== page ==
I have seen all kinds of dying. I see it as a part of life most people overlook––in a sense. Maybe that will not make any sense to the average person. Maybe that is a good thing? I don’t know. I know people who have worked with dying patients may relate and I know people who have faced illness may relate. Really, why else would you think of death as such?
I remember my first death as a nurse. It was a peaceful death. It was expected. It was awkward being the one responsible for checking for the lack of vital signs. I remembered the rule of listening for a heartbeat for a full minute, the longest minute of my life, as all eyes of the family members were on me. I felt their tears on hold…justing waiting for the words before they burst out. The hardest part was getting the words out of my mouth. I couldn’t wait to get of the room so I could breathe.
I cannot recall how many deaths I have seen since. I’ve grown accustomed to every part of it. I know how to talk to a family and the patient of the impending outcome. I know how to explain (gently) why the body does not need the food the family insists on giving. I know when to stay in the room and I know when to give the family space. I am so good at death that I sometimes can see it coming just by a smell, by a subtle change in the skin, and by a look of the eyes.
Although I may have grown accustomed to the process, it is never easy to say goodbye to a patient and it is even harder to watch a family have to say goodbye to their loved one. I have shed many tears with family members––something I could not do at first. I had a very wise nurse tell me one time that it was okay to cry with the families from time to time. I took that advice because sometimes patients and their family become like family. I have gathered most of my wisdom of life from being a part of the last days of people’s life. I have learned what truly matters in life because of them.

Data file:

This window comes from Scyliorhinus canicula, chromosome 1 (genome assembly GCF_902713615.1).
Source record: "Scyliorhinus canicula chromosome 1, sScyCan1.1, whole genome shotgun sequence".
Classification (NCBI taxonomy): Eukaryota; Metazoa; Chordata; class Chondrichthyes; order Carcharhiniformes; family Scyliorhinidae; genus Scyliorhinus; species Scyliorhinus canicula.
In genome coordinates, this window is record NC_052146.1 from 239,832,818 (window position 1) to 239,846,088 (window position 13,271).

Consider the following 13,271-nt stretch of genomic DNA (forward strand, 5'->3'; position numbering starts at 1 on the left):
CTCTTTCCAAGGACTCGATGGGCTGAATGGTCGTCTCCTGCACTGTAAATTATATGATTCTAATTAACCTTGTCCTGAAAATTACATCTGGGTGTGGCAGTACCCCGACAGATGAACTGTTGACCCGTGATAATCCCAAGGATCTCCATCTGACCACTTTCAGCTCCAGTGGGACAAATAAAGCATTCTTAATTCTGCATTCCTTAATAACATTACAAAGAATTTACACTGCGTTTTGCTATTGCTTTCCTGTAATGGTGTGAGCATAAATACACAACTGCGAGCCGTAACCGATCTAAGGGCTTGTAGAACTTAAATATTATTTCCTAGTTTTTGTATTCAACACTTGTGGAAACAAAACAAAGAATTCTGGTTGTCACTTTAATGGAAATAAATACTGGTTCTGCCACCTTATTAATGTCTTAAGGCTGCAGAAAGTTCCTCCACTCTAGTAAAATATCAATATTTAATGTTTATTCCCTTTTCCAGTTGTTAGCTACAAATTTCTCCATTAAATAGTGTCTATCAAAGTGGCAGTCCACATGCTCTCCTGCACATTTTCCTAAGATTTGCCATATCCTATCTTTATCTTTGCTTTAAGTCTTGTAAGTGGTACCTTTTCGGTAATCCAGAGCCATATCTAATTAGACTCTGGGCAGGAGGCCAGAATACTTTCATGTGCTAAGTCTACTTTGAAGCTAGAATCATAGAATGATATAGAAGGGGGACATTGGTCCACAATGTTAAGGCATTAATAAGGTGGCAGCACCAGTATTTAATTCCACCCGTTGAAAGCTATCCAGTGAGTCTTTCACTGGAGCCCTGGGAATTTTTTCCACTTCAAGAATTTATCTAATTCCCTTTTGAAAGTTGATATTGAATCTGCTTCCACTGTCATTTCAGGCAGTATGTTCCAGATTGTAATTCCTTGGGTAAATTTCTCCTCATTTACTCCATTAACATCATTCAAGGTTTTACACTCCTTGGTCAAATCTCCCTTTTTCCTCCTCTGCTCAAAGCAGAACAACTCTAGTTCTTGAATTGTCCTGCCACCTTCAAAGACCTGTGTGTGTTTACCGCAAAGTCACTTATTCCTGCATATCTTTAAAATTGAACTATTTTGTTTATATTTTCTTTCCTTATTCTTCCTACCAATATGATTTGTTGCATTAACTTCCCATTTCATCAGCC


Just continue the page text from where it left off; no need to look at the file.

I wish I could give some specific examples of what I have seen; I have seen some crazy things. There is something of a personal level that I do not feel comfortable sharing. It is not my story to blurt out on a blog. I am just a bystander in their last moments of life. What I do want to share is what I have learned. Most of it sounds too simple to be profound. But profound is usually found in the most simple things, isn’t it? Here’s what I got:
There is life in dying. There is a reason they are still living, even if for just another breath.
Family matters. People want their family there with them. They need to feel their hand being held. They need to hear it is okay to die. They need to hear, “I love you.”
Laughter. It is okay to laugh when someone is dying. Sit in the room and tell the funny stories.
Tears. Tears are okay too.
Money. It doesn’t matter. Not once have I heard a dying patient talk about the amount of money they made in a lifetime.
Attention. People want attention. Brush their hair. Straighten their sheets. Sometimes it is the little things that matter the most.
Forgiveness. Give it. Receive it. I have seen patients holding out to die because they are waiting for it. Don’t be stubborn.
Love. I told you simple, didn’t I?
Faith. I saved the best for last. Faith most definitely makes all the difference in death. I have seen the difference of someone with and someone without faith die. There is a difference. There really is.